Asian winds blow for Prada

Prada benefited from buoyant Asian shoppers, purchasing the Italian high-end handbags in both Europe and Asia and leading the sales at the fashion house to gain nearly 30 percent in sales in 2012. Revenue climbed to 3.3 billion euros in the year to January, Prada said in a statement.

The figure was in line with the market expectations as the average of 28 analysts’ estimates compiled by Bloomberg was 3.31 billion euros. Excluding currency exchange, sales advanced 23 percent.

“The strength of our brands, our ability to interpret and anticipate market trends and our global retail network continue to form the basis for our long-term growth strategy,” Prada Chief Executive Officer Patrizio Bertelli said in a statement earlier this week.

Fourth-quarter sales rose 14 percent, excluding currency moves, even as the company limited markdowns, Prada said. Prada said in December it was confident of positive full- year results as shoppers spent more on higher-priced goods and Asian tourists helped buoy demand in Europe.

Sales in Prada’s own stores climbed 29 percent, while wholesale revenue grew 6 percent, excluding currency swings, even as the number of third-party outlets fell, the company said. Retail sales now account for 82 percent of total revenue, it said. Prada operated 461 stores directly at the end of January.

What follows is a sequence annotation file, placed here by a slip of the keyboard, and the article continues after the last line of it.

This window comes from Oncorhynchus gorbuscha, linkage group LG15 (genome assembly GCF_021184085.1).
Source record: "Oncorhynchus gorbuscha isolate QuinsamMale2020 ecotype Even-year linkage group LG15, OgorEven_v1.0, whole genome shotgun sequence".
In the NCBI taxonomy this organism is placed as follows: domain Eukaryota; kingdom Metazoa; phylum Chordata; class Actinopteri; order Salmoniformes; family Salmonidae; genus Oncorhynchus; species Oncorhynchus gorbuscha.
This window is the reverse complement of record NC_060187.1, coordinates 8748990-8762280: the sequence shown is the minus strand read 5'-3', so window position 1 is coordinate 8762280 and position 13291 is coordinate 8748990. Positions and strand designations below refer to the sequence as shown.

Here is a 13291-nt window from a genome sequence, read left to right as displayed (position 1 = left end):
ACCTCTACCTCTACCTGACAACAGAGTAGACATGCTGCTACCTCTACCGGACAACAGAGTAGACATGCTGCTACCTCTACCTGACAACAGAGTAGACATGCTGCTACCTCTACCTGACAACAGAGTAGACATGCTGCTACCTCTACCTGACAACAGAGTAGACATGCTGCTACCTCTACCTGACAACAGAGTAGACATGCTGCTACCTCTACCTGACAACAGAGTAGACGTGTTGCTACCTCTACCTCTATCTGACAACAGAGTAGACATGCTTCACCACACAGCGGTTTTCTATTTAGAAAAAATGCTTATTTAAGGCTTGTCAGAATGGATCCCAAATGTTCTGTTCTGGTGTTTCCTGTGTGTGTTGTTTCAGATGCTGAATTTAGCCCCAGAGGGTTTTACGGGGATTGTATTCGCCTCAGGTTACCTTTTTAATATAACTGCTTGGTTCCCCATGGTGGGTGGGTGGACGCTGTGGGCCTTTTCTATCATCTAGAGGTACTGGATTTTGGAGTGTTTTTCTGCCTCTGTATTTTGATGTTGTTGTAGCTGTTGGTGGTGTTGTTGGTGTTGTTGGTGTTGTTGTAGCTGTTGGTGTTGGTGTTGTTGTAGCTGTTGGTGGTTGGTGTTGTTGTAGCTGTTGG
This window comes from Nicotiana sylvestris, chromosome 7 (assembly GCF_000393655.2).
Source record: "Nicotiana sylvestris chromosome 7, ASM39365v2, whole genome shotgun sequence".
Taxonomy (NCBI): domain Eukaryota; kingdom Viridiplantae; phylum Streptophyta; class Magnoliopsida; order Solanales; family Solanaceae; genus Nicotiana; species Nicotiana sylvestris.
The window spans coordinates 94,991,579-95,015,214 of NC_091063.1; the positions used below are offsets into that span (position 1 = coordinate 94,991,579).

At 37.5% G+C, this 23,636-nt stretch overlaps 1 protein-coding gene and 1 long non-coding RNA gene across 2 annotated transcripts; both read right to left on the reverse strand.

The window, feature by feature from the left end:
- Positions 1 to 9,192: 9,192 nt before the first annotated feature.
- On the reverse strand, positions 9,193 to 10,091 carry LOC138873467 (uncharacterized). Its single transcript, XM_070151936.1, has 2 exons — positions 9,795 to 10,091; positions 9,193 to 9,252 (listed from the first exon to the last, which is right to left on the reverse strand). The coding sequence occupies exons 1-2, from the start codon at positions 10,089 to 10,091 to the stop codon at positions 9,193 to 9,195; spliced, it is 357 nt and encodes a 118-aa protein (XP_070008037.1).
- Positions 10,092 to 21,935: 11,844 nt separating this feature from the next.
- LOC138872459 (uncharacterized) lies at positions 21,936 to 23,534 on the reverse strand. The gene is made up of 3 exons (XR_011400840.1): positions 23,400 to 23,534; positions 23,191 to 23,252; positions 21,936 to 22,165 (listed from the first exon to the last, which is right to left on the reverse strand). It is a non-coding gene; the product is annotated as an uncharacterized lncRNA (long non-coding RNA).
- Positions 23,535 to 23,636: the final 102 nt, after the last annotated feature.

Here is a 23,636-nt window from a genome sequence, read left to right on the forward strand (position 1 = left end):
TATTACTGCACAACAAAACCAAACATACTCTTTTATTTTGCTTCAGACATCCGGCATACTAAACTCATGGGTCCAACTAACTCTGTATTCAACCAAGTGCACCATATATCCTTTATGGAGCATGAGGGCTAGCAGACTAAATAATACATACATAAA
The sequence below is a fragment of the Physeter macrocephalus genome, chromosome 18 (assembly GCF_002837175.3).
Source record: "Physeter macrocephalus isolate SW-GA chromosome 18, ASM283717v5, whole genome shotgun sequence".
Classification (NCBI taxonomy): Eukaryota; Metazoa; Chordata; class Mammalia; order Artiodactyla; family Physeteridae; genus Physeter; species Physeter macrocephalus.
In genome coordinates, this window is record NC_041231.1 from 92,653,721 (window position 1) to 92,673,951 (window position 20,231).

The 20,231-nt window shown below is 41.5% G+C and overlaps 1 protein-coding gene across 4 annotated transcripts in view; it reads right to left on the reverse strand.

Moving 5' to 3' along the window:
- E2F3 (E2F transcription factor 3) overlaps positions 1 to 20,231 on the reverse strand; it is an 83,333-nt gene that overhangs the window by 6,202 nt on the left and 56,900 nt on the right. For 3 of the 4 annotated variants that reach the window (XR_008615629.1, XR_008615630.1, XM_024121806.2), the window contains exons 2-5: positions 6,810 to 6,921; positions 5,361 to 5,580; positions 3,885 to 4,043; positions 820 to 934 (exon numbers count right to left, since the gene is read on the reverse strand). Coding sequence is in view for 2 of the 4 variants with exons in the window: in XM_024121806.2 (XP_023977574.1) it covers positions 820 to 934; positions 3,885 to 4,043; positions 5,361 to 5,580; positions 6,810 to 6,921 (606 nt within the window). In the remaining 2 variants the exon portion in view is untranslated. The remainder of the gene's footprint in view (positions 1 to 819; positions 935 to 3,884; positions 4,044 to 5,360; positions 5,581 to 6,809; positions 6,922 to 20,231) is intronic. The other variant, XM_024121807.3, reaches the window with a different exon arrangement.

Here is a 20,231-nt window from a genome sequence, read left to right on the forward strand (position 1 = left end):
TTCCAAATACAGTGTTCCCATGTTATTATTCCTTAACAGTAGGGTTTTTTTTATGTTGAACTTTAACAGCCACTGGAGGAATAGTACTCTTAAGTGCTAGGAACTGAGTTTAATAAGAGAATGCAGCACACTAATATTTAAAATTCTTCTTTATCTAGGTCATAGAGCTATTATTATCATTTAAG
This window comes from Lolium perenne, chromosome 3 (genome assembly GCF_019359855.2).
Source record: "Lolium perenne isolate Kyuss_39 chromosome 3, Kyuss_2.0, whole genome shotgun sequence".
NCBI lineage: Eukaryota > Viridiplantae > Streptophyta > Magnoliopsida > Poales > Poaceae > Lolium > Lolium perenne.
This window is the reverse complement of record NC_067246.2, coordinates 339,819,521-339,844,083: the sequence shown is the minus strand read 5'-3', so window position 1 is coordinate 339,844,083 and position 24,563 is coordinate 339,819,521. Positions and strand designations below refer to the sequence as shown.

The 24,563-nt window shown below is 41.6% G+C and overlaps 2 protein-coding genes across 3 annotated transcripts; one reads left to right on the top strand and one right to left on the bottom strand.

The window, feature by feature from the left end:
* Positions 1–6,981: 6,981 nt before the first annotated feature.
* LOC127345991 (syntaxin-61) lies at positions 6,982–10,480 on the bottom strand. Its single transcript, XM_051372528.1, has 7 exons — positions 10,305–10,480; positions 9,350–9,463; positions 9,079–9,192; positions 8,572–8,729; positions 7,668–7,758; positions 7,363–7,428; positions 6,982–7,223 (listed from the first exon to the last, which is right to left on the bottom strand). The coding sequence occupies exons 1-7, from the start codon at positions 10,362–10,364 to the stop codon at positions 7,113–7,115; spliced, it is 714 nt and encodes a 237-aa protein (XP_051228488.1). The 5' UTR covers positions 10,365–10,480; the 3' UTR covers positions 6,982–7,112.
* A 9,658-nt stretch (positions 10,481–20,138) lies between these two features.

Still, sales growth at stores open at least a year slowed to 14 percent from the 19 percent it reported in August. That met the company’s forecast of a percentage increase in the mid- teens.

It would be the first time Prada would have had same-store sales growth of less than 10 percent since listing in 2011, Huang said. “Investors may question its growth potential going into 2013.” Full-year sales climbed 19 percent in Italy, 33 percent in the rest of Europe and 23 percent in the Asia-Pacific region, excluding currency swings, Prada said. Sales gained 15 percent in the Americas and 8 percent in Japan on the same basis.

Growth was driven mainly by the Prada and Miu Miu brands, which expanded 33 percent and 16 percent respectively, the company said.

On the wake of the news, on Tuesday, Hong Kong shares declined for a second straight day with the Hang Seng Index closing down 1 percent at 23,143.91. The China Enterprises Index of the top Chinese listings in Hong Kong also declined, shedding 1.8 percent.

Prada also fell in Hong Kong - as much as 1.9 percent - trading before stabilising in the region of 72.40 Hong Kong dollars, down by 0.3 percent, as of midday local time. Trading volume at the time was more than double the five-day average, stressed Bloomberg.

It’s worth of reminding that Prada shares outperformed the Hong Kong benchmark index by over 20 percent and rose 110 per cent in 2012. However, the stock has lost 2.4 percent this year after so far.

Comparable sales slowed to the “mid- to high- single digit rate” in the fourth quarter, as Candy Huang, a Hong Kong-based analyst at Barclays Plc, explained in a research note issued on Tuesday. She has an ‘overweight’ rating on the stock.

The Milanese fashion group, listed on the Hong Kong Stock Exchange, will report full-year profits on April.

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